rolled up the cells in them will take longer to inflate when they finally are
unrolled at camp. For this reason it is best to lay out bedding as soon as
possible when camping.
Other Night Time Items
Along with a mattress, a pillow makes life more comfortable. This is not
necessary – some people put a collection of spare clothes in the bag that
their sleeping bag was stuffed in and use that. A normal household pillow
will do although it can be bulky, or there are camp pillows at some
camping shops that can be used.
A blanket can be used to provide extra warmth, either with a sleeping bag
or by itself. There is a tradition in scouts of sewing badges onto a blanket
especially for camp use. There are probably some examples that people in
your section can show you. Remember to put some of the blanket
underneath you so that you get added insulation underneath as well as on
One part of being comfortable at night is the right sleepwear. Certainly
the clothes worn during the day should not be worn. Pyjamas are fine, or
thermal underwear (long johns) are also good for warmth. Thick socks

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can be worn, but they must be clean and not yet worn – if there is any
moisture in them (such as sweat), they will soon make your feet cold.
A couple of other things that are useful for nighttime use: a pair of thongs
or (better still) sandals for trips to the toilet (easier and quicker to use than
shoes). Thongs are also good for avoiding things like athlete's foot in
A torch – there are two main styles used today. One is a conventional
torch and the other is a headlamp. The headlamps are good as the wearer
has both hands free, while the conventional style is usually more
powerful and cheaper. Both types have their advantages, but a
conventional torch is probably better to start with. A headlamp type can
be added to your kit later if necessary. If they take rechargeable batteries,
make sure they are charged. Depending on how long you will be
camping, spare batteries are sometimes advisable. Torches that require
shaking, squeezing or other ways to generate electricity are not as
convenient and should be considered carefully – perhaps as a back up for

a battery powered torch. Chemical light sticks are sometimes taken on
camp, and while there is nothing wrong with these, they are expensive
and can't be turned off once activated so are perhaps not the best things to
Toiletries Bag
The other thing for the list is a toiletry bag. This is a small bag (preferably
waterproof) with toothpaste, toothbrush, a hairbrush or comb, possibly
shampoo, soap (in a container) and any other necessary items. A towel is
also advisable – large if shower or bathing facilities are available,
otherwise a handtowel is usually big enough.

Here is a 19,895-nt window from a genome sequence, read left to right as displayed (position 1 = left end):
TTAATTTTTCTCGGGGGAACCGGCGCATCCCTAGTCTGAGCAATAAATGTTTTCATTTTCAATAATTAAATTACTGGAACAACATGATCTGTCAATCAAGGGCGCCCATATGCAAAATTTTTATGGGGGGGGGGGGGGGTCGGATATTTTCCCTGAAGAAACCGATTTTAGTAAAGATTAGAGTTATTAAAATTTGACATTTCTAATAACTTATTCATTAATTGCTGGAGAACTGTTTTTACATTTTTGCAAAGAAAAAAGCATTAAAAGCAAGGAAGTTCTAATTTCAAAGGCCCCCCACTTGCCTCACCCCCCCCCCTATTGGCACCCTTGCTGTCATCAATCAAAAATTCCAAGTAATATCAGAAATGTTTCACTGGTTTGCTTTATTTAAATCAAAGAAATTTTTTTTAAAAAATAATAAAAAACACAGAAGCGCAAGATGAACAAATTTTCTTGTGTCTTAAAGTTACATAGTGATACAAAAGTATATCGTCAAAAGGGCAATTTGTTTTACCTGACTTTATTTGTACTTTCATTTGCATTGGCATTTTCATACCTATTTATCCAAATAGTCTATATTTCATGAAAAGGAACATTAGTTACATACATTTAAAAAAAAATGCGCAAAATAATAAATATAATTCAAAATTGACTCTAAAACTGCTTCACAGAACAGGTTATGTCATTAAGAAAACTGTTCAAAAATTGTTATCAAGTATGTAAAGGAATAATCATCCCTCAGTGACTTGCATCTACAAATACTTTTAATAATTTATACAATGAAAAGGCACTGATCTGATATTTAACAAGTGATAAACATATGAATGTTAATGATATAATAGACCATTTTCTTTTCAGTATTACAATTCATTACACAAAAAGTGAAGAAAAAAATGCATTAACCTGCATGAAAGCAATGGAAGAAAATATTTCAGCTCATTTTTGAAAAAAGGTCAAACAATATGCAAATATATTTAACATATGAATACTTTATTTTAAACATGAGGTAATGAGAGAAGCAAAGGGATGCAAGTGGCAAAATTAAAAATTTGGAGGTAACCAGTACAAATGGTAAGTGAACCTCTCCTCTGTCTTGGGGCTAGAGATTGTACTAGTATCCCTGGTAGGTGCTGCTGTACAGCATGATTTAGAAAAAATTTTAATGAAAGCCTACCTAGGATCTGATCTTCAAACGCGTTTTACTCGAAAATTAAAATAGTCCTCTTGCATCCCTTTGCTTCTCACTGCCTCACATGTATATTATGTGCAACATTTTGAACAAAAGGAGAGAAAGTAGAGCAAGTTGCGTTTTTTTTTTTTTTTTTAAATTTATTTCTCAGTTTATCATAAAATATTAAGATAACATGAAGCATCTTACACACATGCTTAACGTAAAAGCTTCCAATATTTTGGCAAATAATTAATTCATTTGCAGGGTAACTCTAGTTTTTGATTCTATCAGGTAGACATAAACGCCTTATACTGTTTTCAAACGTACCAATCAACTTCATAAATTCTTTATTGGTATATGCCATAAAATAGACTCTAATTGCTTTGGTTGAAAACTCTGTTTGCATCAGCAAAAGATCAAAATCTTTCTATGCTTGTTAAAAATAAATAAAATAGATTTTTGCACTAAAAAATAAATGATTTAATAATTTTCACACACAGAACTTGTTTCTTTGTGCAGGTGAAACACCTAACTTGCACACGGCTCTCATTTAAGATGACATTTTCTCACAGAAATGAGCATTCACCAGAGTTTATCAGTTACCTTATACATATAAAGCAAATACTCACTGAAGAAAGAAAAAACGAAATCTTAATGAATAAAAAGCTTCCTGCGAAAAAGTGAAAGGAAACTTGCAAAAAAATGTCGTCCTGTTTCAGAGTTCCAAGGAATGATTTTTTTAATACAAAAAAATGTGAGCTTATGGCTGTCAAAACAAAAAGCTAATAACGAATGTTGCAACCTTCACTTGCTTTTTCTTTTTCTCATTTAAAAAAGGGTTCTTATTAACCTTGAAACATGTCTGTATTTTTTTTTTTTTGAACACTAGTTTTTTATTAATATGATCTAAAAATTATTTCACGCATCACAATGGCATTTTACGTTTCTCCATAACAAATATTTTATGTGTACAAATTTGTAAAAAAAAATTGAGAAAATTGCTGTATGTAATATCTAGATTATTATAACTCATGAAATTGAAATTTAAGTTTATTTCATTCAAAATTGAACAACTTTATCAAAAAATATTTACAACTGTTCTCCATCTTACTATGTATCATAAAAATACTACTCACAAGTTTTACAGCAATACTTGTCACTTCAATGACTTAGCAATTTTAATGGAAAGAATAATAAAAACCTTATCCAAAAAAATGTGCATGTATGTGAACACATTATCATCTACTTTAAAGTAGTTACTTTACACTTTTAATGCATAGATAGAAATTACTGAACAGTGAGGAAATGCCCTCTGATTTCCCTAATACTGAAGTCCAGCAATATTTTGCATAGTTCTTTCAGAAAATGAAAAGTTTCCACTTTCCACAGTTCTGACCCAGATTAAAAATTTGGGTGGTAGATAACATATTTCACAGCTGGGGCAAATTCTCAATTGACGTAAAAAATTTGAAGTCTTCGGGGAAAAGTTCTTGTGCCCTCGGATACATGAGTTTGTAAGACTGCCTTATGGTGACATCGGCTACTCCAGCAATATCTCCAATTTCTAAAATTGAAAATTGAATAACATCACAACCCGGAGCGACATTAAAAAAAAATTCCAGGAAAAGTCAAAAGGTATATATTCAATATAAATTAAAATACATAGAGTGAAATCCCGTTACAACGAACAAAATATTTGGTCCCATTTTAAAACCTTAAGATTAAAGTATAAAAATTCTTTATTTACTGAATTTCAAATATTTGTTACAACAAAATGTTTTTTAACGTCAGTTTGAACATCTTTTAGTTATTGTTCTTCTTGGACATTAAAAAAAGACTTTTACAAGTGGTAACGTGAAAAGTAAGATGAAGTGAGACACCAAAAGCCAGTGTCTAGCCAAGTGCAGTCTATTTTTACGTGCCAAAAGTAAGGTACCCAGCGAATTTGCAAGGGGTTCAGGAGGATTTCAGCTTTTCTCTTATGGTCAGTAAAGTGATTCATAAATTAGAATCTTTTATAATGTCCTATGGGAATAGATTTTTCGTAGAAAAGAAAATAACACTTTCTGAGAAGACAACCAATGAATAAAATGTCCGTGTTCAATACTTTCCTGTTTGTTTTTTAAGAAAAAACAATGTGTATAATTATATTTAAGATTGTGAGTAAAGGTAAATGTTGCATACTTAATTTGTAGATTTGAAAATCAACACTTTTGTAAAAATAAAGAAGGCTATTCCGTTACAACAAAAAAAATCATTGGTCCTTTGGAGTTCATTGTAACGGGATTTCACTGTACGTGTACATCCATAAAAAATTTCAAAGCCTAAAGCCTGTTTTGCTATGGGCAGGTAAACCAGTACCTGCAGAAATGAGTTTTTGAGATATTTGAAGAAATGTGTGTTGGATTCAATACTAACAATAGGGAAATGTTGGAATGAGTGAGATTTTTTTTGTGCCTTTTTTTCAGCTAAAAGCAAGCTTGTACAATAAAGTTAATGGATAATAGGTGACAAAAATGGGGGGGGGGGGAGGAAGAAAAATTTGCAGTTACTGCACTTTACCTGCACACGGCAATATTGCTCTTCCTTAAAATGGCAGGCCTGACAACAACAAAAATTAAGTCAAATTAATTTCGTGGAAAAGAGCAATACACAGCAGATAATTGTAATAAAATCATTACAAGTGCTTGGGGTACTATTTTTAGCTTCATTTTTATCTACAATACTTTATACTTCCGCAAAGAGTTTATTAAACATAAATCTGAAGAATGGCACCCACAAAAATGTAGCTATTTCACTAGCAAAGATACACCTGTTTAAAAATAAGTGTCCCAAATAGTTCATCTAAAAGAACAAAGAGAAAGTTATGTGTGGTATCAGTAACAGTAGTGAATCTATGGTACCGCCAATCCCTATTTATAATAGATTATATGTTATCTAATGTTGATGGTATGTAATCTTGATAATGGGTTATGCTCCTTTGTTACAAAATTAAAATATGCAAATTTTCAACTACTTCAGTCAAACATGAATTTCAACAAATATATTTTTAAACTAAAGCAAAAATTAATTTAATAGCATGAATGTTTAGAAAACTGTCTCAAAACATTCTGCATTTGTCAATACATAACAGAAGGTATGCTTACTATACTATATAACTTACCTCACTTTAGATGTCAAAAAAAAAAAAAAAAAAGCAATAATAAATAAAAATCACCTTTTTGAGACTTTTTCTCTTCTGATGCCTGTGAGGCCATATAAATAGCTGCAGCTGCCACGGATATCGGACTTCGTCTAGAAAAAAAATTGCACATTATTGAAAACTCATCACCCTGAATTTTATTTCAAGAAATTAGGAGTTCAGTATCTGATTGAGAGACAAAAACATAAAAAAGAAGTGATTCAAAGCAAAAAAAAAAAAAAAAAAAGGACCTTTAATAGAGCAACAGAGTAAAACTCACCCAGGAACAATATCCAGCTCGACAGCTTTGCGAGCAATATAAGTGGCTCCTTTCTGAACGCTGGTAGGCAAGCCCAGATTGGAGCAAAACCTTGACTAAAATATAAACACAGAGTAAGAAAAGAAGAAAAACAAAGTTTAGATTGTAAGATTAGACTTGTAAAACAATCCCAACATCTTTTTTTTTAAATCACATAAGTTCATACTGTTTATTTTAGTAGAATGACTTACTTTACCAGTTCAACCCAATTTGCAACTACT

Please do not bring aerosol cans as the can can be knocked and will
discharge the contents inside your bag or tent. If you need to bring a
mosquito repellent (or deodorant) a roll-on is more convenient and takes
less space.

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Things to wear during the day
Weather will play a large part in what to take to wear during the day, as
will the types of activities that happen on the camp. For long camps it
may even be necessary to take washing powder and pegs so that laundry
can be done part way through.
As a minimum, a complete change of clothes is required, with extra
underwear and socks as necessary. For most camps, two changes are
probably better. Remember that during wet weather there is rarely space
to hang things up to dry.
For wet weather, rubber boots are good but if there is walking involved
these can cause blisters. Elastic sided boots can also cause problems if
they don't fit well. The best things for walking are lace up shoes or boots.
Sandals are acceptable for wearing around camp, but shoes should be
worn when engaged in planned activities. Sandals don't offer any
protection against things being dropped on your foot (for example, knives
when cooking) or when walking, stabbing your foot with a stick. Gaiters
are useful when used with boots or walking shoes for keeping grass seeds
Hats are necessary for either keeping the sun off and/or keeping the head
warm. A broad brim hat is good for daytime wear with a beanie for early
morning or eveningwear. If necessary a beanie can be used to keep your
head warm while sleeping too (especially if your sleeping bag has no
Good raingear is essential. It needs to be able to withstand heavy rain for
at least ½ an hour, which nylon parkas don't. Plastic ponchos are
available which are cheap and give basic protection. Gore-Tex outers and
oilskin coats are good, but expensive. For growing scouts, plastic
raincoats are probably a good option. Getting a size or two larger is a